Courtesy of Svetlana Negrimovskaya,, the supervisor at the Sheepshead Bay Brooklyn Public Library (2636 East 14th Street), here are March’s events at the local branch. Personally, I can’t wait for Intellectual Club “What? Where? When?”
Archive for the tag 'parenting'
The following is a paid announcement from the Kings Bay YM-YWHA (3495 Nostrand Avenue):
Kings Bay YM-YWHA at 3495 Nostrand Avenue features a number of enriching summer camp programs, designed to meet the interests of every kid and the expectations of every parent.
SIGN UP BEFORE FEBRUARY 21, 2014 AND RECEIVE $150 OFF!
The seven summer camp programs now open for registration include:
- Preschool Camp
- Summer Day Camp
- Swim Camp
- Basketball Camp
- Hebrew Dual Language Summer Camp
- Russian Dual Language Summer Camp
- Summer Camp for Special Needs
Our camps are open to kids ages 2 to 15.
We take our kids to a fun-filled and beautiful outdoor facility on a country-like campus in Bay Ridge several times a week. There, they’ll enjoy baseball and soccer fields, an outdoor pool, private bowling alley, movie theater, basketball courts, arcade, and an on-site cafe.
In our programs, kids go swimming four times a week and enjoy hot meals every day. Our buses to the facility, as well as on the several field trips throughout the summer, are air-conditioned. We also offer door-to door transportation, and provide the additional convenience of early drop-offs and late stays.
Camp goes from June 27 to August 22.
SIGN UP BEFORE FEBRUARY 21, 2014 AND RECEIVE $150 OFF!
The above is a paid announcement by Kings Bay YM-YWHA (3495 Nostrand Avenue). Sheepshead Bites has not verified the claims made in this advertisement. If you own a business and would like to announce a special offer to tens of thousands of locals, e-mail us at advertising [at] sheepsheadbites [dot] com.
Svetlana Negrimovskaya,, the supervisor at the Sheepshead Bay Brooklyn Public Library (2636 East 14th Street), asked us to start passing along the monthly calendar of events for the local branch. Lots of good stuff to do at our local libraries, especially if you’ve got kids!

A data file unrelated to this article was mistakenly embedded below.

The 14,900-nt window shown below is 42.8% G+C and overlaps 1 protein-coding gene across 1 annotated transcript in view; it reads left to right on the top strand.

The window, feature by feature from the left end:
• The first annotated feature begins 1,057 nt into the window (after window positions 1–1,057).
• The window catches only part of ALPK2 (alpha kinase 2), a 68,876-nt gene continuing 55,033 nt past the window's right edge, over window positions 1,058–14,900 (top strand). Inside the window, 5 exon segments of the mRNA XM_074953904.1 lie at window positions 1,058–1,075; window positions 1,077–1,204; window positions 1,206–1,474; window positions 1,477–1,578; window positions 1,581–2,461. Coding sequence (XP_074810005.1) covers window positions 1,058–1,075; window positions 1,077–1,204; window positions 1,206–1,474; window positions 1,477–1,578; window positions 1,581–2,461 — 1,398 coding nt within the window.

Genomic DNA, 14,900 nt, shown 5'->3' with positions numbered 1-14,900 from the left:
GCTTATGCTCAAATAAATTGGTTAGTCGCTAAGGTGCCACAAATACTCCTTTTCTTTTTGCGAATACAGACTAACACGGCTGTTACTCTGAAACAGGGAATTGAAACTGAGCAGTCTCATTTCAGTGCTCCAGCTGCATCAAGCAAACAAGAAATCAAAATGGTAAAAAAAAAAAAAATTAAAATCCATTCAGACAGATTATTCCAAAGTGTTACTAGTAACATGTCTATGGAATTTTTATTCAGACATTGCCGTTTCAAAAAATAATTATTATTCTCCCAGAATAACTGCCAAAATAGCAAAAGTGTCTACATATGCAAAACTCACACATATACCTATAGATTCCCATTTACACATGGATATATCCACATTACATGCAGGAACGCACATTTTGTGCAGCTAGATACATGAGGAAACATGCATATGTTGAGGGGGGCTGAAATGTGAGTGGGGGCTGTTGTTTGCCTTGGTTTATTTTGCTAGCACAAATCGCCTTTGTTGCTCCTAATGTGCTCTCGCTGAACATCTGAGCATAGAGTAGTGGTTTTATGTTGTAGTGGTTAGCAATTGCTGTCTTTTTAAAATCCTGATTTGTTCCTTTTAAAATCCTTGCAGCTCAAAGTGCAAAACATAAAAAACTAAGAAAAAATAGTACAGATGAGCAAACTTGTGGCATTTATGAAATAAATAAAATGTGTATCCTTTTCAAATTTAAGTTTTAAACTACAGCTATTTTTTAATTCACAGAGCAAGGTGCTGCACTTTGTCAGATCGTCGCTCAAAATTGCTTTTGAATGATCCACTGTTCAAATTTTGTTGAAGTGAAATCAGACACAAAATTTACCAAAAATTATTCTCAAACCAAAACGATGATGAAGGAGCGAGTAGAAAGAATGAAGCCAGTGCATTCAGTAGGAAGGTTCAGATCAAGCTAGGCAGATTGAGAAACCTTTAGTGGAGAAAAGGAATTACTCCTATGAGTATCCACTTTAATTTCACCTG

Libraries across the United States and the United States’ hat (a.k.a. Canada) will celebrate “Take Your Child to the Library Day” on Saturday, February 1, with family-friendly events that encourage reading and education.
The Brooklyn Public Library actually upped the ante on the national initiative and declared it “Take Your Child to the Library Week,” with events throughout the system from this past Monday until tomorrow (most of the events were at branches outside of our coverage area, which is why we didn’t write about it until now).
If you for some reason have not introduced your kid to the library (and, if that’s the case, wtf?), the event is meant to be an introduction to the wild, wondrous world of knowledge.
“Now is the perfect time to introduce your child to the incredible range of programs, materials and services available—all for free—at the library,” said Linda Johnson, BPL’s president and CEO, in a press release. “From afterschool homework help and computer access, to crafts, storytimes and concerts, our branches have everything children need to succeed in school, have fun and explore their interests. And with 60 locations throughout the borough, no matter where you and your family live, there is a library close by.”
To celebrate the culmination of the event, the following Southern Brooklyn libraries will hold family “storytimes” and other events at the time indicated:
- Bay Ridge (7223 Ridge Boulevard) – 11:00 a.m.
- Highlawn (1664 West 13th Street) - 1:00 p.m.
- Kings Bay (3650 Nostrand Avenue) – 1:00 p.m.
- Kings Highway (2115 Ocean Avenue) – 11:00 a.m.
- Mill Basin (2385 Ralph Avenue) – 11:00 a.m.